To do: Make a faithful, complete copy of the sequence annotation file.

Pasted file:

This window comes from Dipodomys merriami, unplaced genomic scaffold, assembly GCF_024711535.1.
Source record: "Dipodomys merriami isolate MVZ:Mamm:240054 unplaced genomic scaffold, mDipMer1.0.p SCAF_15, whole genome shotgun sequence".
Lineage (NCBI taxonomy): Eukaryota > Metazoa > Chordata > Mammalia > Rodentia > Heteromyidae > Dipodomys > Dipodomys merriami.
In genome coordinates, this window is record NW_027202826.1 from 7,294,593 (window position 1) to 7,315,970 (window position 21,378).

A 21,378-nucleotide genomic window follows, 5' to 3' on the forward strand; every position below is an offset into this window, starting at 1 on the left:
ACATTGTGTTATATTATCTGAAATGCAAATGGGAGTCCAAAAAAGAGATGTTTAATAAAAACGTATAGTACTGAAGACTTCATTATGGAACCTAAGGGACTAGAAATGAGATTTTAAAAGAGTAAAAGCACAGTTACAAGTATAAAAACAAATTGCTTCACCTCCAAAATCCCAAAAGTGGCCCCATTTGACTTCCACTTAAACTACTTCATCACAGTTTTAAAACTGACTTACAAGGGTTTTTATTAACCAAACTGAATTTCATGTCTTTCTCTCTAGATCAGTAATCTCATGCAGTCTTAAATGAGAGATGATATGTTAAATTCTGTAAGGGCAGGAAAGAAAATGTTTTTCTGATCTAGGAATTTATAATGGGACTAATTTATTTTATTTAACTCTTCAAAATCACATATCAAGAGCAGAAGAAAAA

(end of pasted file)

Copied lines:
This window comes from Dipodomys merriami, unplaced genomic scaffold, assembly GCF_024711535.1.
Source record: "Dipodomys merriami isolate MVZ:Mamm:240054 unplaced genomic scaffold, mDipMer1.0.p SCAF_15, whole genome shotgun sequence".
Lineage (NCBI taxonomy): Eukaryota > Metazoa > Chordata > Mammalia > Rodentia > Heteromyidae > Dipodomys > Dipodomys merriami.
In genome coordinates, this window is record NW_027202826.1 from 7,294,593 (window position 1) to 7,315,970 (window position 21,378).

A 21,378-nucleotide genomic window follows, 5' to 3' on the forward strand; every position below is an offset into this window, starting at 1 on the left:
ACATTGTGTTATATTATCTGAAATGCAAATGGGAGTCCAAAAAAGAGATGTTTAATAAAAACGTATAGTACTGAAGACTTCATTATGGAACCTAAGGGACTAGAAATGAGATTTTAAAAGAGTAAAAGCACAGTTACAAGTATAAAAACAAATTGCTTCACCTCCAAAATCCCAAAAGTGGCCCCATTTGACTTCCACTTAAACTACTTCATCACAGTTTTAAAACTGACTTACAAGGGTTTTTATTAACCAAACTGAATTTCATGTCTTTCTCTCTAGATCAGTAATCTCATGCAGTCTTAAATGAGAGATGATATGTTAAATTCTGTAAGGGCAGGAAAGAAAATGTTTTTCTGATCTAGGAATTTATAATGGGACTAATTTATTTTATTTAACTCTTCAAAATCACATATCAAGAGCAGAAGAAAAA